4. Hugger

    Hugger Registered Member

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    What is NIPS?
    Thanks in advance.
    Hugger
     
  5. lucas1985

    lucas1985 Retired Moderator

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  6. alex_s

    alex_s Registered Member

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    Imagine you start new program you downloaded from Internet, just published and claims to be something useful, for example registry cleaner. No inbound protection (signature based) can detect it. But then you see that this utility tries to install driver, for example, or inject dll, or tampers other processes or just tries to connect in unusual way. This is where HIPS are useful. Then and only then it goes to antimalware bases and becomes known. BTW, to start a program doesn't mean to get infected. I started dozens of malwaredroppers and was not infected. It was stopped by my HIPS when trying to do something suspiciouse. No inbound protection can be complete by definition, it needs signatures, it needs that somebody determined a beast is a beast, and only after this it can protect from this beast. Outbound protection + behaviour based HIPS can theoretically be complete.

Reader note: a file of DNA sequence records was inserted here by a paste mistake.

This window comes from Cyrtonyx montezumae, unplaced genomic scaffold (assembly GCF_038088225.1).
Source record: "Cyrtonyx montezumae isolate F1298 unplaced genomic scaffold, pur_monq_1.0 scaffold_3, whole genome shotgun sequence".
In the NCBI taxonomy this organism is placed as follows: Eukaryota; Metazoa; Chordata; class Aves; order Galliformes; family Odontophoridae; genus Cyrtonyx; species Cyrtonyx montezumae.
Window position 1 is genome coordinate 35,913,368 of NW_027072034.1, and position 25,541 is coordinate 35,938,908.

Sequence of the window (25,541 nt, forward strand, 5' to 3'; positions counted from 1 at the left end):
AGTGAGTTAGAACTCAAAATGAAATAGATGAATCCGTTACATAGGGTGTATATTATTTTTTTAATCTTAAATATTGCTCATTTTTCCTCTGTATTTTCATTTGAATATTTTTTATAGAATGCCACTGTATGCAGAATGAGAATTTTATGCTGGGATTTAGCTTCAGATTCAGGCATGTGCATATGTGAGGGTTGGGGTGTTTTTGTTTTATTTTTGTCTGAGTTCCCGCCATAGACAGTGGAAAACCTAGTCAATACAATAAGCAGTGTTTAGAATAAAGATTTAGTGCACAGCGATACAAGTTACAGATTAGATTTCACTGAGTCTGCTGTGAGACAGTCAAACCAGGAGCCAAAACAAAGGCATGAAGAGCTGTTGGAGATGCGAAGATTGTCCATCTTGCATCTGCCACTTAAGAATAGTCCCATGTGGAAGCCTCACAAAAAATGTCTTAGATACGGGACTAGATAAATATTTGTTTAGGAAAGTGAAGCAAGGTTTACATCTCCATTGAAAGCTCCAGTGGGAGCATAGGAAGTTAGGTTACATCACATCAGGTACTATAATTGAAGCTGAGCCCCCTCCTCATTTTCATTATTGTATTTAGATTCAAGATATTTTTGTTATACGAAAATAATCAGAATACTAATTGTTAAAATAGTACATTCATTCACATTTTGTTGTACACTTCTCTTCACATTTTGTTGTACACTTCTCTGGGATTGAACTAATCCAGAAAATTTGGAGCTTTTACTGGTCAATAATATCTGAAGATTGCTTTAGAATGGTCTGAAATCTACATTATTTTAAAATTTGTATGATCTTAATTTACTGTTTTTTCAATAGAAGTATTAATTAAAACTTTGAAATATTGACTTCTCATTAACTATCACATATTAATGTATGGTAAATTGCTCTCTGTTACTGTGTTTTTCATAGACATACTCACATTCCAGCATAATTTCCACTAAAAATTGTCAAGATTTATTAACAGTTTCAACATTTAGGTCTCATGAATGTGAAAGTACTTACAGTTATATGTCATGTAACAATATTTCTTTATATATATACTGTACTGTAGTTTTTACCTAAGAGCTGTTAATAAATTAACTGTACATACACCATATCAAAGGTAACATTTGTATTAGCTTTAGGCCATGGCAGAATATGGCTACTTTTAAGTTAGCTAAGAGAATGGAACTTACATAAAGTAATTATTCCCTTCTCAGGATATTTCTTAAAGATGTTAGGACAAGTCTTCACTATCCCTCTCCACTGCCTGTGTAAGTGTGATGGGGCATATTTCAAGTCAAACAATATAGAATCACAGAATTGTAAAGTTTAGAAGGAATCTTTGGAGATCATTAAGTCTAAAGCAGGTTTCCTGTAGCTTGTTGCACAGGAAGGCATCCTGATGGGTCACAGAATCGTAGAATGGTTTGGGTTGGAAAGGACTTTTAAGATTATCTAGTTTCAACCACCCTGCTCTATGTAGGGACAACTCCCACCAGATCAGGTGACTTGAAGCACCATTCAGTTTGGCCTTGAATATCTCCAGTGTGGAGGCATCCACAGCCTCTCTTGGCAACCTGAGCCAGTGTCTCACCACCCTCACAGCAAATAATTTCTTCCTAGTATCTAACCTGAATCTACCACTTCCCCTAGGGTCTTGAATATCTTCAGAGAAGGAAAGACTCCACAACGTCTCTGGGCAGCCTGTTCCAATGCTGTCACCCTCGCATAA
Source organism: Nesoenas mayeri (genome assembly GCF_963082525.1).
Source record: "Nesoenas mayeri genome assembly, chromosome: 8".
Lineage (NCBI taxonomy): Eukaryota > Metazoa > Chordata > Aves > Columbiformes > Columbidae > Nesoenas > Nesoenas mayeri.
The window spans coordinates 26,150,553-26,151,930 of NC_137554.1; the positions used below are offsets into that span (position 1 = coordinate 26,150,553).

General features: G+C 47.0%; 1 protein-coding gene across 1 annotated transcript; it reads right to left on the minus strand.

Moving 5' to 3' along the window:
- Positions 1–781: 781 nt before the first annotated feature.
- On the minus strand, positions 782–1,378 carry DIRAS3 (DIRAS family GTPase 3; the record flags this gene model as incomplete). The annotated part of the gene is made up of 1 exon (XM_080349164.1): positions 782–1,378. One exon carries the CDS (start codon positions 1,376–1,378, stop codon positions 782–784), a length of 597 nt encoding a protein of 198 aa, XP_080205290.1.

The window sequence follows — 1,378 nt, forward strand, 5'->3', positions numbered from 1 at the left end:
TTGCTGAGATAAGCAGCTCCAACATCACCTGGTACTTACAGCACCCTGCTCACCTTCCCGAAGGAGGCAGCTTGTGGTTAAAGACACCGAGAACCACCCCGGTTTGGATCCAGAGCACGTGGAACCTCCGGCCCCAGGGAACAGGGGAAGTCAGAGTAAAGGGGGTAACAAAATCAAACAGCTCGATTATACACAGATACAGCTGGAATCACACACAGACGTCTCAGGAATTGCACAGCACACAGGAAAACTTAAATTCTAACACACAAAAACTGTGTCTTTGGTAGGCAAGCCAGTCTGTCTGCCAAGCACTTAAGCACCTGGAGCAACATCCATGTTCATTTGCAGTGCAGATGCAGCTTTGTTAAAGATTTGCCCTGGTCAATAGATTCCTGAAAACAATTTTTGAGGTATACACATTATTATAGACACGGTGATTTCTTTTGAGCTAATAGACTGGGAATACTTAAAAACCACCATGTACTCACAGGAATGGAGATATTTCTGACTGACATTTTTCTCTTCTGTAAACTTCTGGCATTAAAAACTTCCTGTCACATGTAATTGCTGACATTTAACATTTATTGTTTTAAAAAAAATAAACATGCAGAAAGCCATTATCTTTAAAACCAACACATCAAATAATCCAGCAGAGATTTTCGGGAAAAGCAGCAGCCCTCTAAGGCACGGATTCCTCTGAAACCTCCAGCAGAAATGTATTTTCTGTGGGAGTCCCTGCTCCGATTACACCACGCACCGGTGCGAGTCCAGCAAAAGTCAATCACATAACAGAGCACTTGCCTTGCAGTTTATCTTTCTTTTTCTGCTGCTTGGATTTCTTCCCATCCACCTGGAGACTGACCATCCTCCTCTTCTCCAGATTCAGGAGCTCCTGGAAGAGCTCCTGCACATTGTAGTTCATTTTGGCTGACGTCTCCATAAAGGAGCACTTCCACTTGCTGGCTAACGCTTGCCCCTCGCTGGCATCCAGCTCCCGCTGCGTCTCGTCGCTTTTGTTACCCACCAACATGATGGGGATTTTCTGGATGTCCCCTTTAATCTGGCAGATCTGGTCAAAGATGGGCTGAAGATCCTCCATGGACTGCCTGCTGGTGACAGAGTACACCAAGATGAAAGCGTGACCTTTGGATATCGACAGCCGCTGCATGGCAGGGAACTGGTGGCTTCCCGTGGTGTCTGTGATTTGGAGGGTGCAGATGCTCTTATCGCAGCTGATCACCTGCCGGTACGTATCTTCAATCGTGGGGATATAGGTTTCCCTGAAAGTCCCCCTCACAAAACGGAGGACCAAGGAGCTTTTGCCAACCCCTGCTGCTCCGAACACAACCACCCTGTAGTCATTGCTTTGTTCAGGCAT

7. Kees1958

    Kees1958 Registered Member

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  8. alex_s

    alex_s Registered Member

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    I mean "theoretically", and as for me personally I use different setup. What HIPS does better than signature based security is a way of prevention. Yes, I allow that there can be found new ways to bypass any HIPS, but once a hole is discoved next HIPS version then prevents the whole concept, while signature-based system prevents only one particular example. So theoretically HIPS can cover all the cases in the end, while signatures will alway be at least a step late (in the very best case) :)

    There is one more way - heuristic, but as for me this approach has too many FPs (by definition). It should predict what a code can do, even in case code actually does not. While HIPS awakes when a real action happens.
     
  9. Espresso

    Espresso Registered Member